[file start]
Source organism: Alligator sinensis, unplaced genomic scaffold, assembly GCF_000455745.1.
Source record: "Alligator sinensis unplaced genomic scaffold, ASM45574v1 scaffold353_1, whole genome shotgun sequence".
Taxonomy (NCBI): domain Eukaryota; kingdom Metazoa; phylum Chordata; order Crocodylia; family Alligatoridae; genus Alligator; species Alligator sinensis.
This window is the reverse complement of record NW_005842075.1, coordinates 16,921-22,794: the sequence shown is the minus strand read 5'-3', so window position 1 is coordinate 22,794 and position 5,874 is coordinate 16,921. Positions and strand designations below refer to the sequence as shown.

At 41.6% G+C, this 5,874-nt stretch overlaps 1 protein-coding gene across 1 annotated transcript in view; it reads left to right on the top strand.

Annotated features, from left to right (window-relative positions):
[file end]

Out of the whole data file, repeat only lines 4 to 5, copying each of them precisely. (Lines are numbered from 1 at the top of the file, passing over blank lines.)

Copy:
This window is the reverse complement of record NW_005842075.1, coordinates 16,921-22,794: the sequence shown is the minus strand read 5'-3', so window position 1 is coordinate 22,794 and position 5,874 is coordinate 16,921. Positions and strand designations below refer to the sequence as shown.

At 41.6% G+C, this 5,874-nt stretch overlaps 1 protein-coding gene across 1 annotated transcript in view; it reads left to right on the top strand.